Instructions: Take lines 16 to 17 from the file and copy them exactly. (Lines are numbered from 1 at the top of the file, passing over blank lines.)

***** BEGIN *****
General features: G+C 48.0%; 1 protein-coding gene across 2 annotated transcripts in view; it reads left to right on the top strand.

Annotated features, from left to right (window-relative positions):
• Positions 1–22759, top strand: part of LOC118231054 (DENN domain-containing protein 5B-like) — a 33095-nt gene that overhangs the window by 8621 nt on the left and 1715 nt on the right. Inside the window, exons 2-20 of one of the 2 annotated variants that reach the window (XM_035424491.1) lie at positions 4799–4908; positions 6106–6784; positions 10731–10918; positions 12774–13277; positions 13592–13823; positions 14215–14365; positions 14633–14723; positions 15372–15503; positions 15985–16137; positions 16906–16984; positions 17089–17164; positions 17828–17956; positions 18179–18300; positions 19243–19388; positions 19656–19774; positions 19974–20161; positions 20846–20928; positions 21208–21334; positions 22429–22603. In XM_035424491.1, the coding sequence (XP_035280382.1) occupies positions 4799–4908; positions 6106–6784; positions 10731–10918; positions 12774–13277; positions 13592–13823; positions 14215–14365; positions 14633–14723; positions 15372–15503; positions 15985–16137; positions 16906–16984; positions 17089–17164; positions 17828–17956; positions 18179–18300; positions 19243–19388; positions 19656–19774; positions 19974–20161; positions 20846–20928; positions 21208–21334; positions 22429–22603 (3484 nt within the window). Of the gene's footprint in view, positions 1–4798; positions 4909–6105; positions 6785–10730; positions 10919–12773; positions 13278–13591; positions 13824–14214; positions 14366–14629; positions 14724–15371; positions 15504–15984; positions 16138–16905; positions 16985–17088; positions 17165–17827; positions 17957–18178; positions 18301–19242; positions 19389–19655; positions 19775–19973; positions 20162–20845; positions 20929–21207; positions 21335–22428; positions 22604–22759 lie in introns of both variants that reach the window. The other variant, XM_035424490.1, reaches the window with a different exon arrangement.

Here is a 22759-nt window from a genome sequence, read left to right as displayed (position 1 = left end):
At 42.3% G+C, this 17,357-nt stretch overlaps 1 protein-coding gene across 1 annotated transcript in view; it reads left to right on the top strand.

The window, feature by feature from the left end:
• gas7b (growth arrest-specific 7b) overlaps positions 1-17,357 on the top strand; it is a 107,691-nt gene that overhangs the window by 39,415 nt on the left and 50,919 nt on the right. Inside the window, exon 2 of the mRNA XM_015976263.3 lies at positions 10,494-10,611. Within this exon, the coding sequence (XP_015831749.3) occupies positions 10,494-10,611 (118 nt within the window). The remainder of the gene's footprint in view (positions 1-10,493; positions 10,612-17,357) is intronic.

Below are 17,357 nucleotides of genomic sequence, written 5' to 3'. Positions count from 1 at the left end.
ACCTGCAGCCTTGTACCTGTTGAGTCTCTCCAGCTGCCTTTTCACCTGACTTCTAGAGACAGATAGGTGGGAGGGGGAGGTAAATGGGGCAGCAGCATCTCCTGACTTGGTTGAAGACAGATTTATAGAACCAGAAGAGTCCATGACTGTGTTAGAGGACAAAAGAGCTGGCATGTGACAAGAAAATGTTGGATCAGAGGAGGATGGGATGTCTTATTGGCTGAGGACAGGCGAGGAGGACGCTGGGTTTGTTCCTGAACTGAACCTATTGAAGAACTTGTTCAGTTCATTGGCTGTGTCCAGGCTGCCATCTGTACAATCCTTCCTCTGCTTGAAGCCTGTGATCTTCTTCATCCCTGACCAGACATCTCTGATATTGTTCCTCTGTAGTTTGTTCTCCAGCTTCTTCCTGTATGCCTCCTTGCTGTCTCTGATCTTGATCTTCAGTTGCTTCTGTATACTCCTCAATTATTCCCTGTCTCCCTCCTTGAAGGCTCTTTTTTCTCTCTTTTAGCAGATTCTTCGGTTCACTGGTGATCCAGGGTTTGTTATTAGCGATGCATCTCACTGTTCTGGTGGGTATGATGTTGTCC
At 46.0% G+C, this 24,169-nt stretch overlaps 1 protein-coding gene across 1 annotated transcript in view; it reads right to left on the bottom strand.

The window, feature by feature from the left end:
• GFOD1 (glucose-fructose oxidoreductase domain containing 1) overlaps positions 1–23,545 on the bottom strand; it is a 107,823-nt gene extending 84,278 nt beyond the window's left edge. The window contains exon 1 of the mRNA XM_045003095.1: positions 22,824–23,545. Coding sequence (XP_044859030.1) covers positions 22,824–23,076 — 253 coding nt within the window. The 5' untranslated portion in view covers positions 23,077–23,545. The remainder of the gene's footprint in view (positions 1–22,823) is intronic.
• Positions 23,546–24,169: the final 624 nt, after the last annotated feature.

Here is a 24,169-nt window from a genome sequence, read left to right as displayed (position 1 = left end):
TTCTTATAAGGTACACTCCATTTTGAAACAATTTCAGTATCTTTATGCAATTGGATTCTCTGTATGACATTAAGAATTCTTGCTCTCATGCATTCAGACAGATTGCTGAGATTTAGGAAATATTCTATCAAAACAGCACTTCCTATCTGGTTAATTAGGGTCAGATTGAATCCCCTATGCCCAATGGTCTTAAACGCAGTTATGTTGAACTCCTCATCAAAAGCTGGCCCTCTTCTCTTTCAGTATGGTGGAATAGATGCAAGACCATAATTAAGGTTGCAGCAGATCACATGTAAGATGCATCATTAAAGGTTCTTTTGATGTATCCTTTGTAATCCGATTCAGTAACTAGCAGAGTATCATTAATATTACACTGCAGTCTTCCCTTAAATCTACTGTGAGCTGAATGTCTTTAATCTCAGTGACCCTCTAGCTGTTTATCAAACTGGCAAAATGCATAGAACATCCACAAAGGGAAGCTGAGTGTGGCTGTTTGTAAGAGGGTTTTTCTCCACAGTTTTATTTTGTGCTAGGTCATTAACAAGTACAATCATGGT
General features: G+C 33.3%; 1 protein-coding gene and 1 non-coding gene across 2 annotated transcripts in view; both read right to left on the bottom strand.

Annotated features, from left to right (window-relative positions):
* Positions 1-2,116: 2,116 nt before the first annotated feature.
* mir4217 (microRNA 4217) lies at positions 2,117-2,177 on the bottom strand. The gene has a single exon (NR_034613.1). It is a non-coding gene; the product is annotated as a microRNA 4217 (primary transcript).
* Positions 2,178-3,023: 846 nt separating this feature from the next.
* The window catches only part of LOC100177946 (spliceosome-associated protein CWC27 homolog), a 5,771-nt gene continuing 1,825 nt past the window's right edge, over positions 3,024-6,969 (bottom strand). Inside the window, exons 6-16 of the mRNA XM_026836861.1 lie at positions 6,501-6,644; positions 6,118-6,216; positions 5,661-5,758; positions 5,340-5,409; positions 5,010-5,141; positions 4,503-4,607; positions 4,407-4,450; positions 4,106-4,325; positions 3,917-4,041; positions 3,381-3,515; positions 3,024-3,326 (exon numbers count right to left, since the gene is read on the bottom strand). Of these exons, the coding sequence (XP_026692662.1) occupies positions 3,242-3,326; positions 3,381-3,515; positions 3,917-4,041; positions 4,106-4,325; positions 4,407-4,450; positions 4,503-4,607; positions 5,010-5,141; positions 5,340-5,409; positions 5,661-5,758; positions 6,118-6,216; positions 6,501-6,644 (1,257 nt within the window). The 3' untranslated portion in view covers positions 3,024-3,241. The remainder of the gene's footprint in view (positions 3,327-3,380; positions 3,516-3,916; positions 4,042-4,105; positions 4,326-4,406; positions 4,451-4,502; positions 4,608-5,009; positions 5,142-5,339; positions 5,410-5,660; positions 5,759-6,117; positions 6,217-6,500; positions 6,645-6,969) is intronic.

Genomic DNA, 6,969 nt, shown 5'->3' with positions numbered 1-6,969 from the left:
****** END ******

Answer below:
General features: G+C 33.3%; 1 protein-coding gene and 1 non-coding gene across 2 annotated transcripts in view; both read right to left on the bottom strand.

Annotated features, from left to right (window-relative positions):